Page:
Fig. 5 is a top perspective view of a modified form of coin supporting block.

Fig. 6 is a horizontal sectional view taken on the line 6-6 of Fig. 5.

Referring in detail to the drawings, in Fig. 1 there is shown a conventional coin holder, designated generally by the reference numeral 10. The coin holder 10 is in the form of a transparent rectangular-shaped box having a shallow body 12 and a hinged cover 14 of interchangeable box sections made of a plastic molded material, such as cellulose acetate, and formed with hinged members thereon, each box section being of the same construction and having its hinge members transversely aligned and complementally disposed for interlocking engagement with those of the companion section. Where the top and bottom sections of the box are of the same depth, but one mold is required for making the boxes, and to this end' each section is provided along its rear wall 16 with complementary male and female hinge members 18 and 20 which are disposed in suitable spaced relation to each other and from the ends of the box as shown in Fig. 1. These hinge members are molded integrally with the box section and the member 16 is in the form of a cylindrical lug projecting rearwardly from such section and having Patented May 23, 1961 recesses in the ends thereof. The complementary hinged member 20 is in the form of a pair of closely spaced spherical teats providing a space to snugly receive the aligned companion hinge member 18. The spherical teats '20 bear against the lugs 18 and efiectively maintain the box sections in proper hinged relation and prevent their relative displacement axially of the resulting hinge connection as well as in planes intersecting the same.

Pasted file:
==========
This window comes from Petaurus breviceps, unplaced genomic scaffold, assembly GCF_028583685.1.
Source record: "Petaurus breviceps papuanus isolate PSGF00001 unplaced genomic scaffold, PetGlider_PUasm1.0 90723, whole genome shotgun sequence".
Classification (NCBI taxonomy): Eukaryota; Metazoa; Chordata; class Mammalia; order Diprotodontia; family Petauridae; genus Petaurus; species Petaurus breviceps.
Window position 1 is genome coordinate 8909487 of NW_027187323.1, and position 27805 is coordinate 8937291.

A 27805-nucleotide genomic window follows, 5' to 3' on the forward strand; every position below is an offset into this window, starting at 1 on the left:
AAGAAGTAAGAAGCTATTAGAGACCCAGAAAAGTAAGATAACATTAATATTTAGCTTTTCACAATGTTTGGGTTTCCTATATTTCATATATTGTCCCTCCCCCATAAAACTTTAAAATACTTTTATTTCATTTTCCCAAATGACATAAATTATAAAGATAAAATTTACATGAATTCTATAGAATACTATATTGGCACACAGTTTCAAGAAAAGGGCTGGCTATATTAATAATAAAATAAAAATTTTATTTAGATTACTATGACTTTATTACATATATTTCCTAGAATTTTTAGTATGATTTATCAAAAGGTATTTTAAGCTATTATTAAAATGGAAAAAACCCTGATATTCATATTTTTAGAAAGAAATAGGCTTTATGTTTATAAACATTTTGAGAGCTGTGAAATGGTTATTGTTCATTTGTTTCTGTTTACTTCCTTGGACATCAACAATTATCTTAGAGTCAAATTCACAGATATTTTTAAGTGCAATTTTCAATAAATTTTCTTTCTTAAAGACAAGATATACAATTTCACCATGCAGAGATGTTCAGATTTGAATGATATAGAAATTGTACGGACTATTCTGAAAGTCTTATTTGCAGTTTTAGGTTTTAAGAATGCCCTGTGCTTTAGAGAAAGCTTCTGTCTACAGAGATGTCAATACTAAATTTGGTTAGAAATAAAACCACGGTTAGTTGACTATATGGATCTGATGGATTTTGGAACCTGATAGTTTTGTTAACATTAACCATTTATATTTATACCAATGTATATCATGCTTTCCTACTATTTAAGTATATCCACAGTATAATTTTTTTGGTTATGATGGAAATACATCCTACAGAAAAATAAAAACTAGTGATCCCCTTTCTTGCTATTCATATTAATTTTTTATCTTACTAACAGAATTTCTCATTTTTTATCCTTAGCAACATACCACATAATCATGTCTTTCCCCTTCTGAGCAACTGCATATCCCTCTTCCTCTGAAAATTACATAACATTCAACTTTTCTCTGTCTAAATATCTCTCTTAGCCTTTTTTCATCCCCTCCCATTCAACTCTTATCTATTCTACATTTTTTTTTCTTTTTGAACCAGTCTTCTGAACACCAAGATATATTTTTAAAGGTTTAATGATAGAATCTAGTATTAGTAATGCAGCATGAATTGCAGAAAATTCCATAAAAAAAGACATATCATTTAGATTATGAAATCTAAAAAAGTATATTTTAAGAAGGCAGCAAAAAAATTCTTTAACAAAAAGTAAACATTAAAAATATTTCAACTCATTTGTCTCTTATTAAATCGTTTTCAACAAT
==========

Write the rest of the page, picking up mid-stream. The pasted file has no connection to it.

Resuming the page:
At their free ends, the box sections, constituting the body and cover 12 and 14,'respectively, each has a short tapered extension 24 midway their ends, disposed along said ends. A cylindrical knob 26 is formed on the wider end of the extension and extends perpendicularly to the extension. Alongside the wider end of the extension 24 on the free end there is a pair of closely spaced integrally formed teats 28. When the cover '14 is in closed position, the knob 26 on the cover cooperates with the teats 28 on the body 12, and the knob 26 on the body cooperates with the teats 28 on the cover 14 to yieldingly retain the box in its closed position.